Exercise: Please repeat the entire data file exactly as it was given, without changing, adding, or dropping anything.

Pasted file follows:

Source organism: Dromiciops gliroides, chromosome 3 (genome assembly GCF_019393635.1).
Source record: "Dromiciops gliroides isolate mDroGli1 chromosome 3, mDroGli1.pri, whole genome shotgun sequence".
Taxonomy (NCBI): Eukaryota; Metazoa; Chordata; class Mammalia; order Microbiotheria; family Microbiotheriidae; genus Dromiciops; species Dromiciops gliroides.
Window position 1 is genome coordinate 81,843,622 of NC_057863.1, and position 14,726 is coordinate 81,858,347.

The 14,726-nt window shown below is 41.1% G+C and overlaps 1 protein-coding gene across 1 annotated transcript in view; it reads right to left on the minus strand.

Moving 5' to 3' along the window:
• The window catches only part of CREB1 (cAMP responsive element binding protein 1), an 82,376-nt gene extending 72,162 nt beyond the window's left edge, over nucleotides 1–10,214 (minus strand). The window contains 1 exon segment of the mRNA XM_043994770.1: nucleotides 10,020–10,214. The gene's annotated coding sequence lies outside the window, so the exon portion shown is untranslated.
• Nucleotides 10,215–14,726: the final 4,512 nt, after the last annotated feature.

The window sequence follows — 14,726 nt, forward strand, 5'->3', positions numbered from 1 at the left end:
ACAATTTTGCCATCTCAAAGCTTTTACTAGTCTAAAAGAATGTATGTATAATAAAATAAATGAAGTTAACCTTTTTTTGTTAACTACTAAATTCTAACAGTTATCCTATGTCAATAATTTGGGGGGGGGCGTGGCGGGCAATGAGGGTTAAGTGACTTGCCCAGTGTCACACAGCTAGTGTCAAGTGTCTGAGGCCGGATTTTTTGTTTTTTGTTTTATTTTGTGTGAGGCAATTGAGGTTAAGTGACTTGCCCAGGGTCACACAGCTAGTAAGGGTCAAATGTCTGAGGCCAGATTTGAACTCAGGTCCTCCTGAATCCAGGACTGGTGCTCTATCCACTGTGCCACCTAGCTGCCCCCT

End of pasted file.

Source organism: Dromiciops gliroides, chromosome 3 (genome assembly GCF_019393635.1).
Source record: "Dromiciops gliroides isolate mDroGli1 chromosome 3, mDroGli1.pri, whole genome shotgun sequence".
Taxonomy (NCBI): Eukaryota; Metazoa; Chordata; class Mammalia; order Microbiotheria; family Microbiotheriidae; genus Dromiciops; species Dromiciops gliroides.
Window position 1 is genome coordinate 81,843,622 of NC_057863.1, and position 14,726 is coordinate 81,858,347.

The 14,726-nt window shown below is 41.1% G+C and overlaps 1 protein-coding gene across 1 annotated transcript in view; it reads right to left on the minus strand.

Moving 5' to 3' along the window:
• The window catches only part of CREB1 (cAMP responsive element binding protein 1), an 82,376-nt gene extending 72,162 nt beyond the window's left edge, over nucleotides 1–10,214 (minus strand). The window contains 1 exon segment of the mRNA XM_043994770.1: nucleotides 10,020–10,214. The gene's annotated coding sequence lies outside the window, so the exon portion shown is untranslated.
• Nucleotides 10,215–14,726: the final 4,512 nt, after the last annotated feature.

The window sequence follows — 14,726 nt, forward strand, 5'->3', positions numbered from 1 at the left end:
ACAATTTTGCCATCTCAAAGCTTTTACTAGTCTAAAAGAATGTATGTATAATAAAATAAATGAAGTTAACCTTTTTTTGTTAACTACTAAATTCTAACAGTTATCCTATGTCAATAATTTGGGGGGGGGCGTGGCGGGCAATGAGGGTTAAGTGACTTGCCCAGTGTCACACAGCTAGTGTCAAGTGTCTGAGGCCGGATTTTTTGTTTTTTGTTTTATTTTGTGTGAGGCAATTGAGGTTAAGTGACTTGCCCAGGGTCACACAGCTAGTAAGGGTCAAATGTCTGAGGCCAGATTTGAACTCAGGTCCTCCTGAATCCAGGACTGGTGCTCTATCCACTGTGCCACCTAGCTGCCCCCT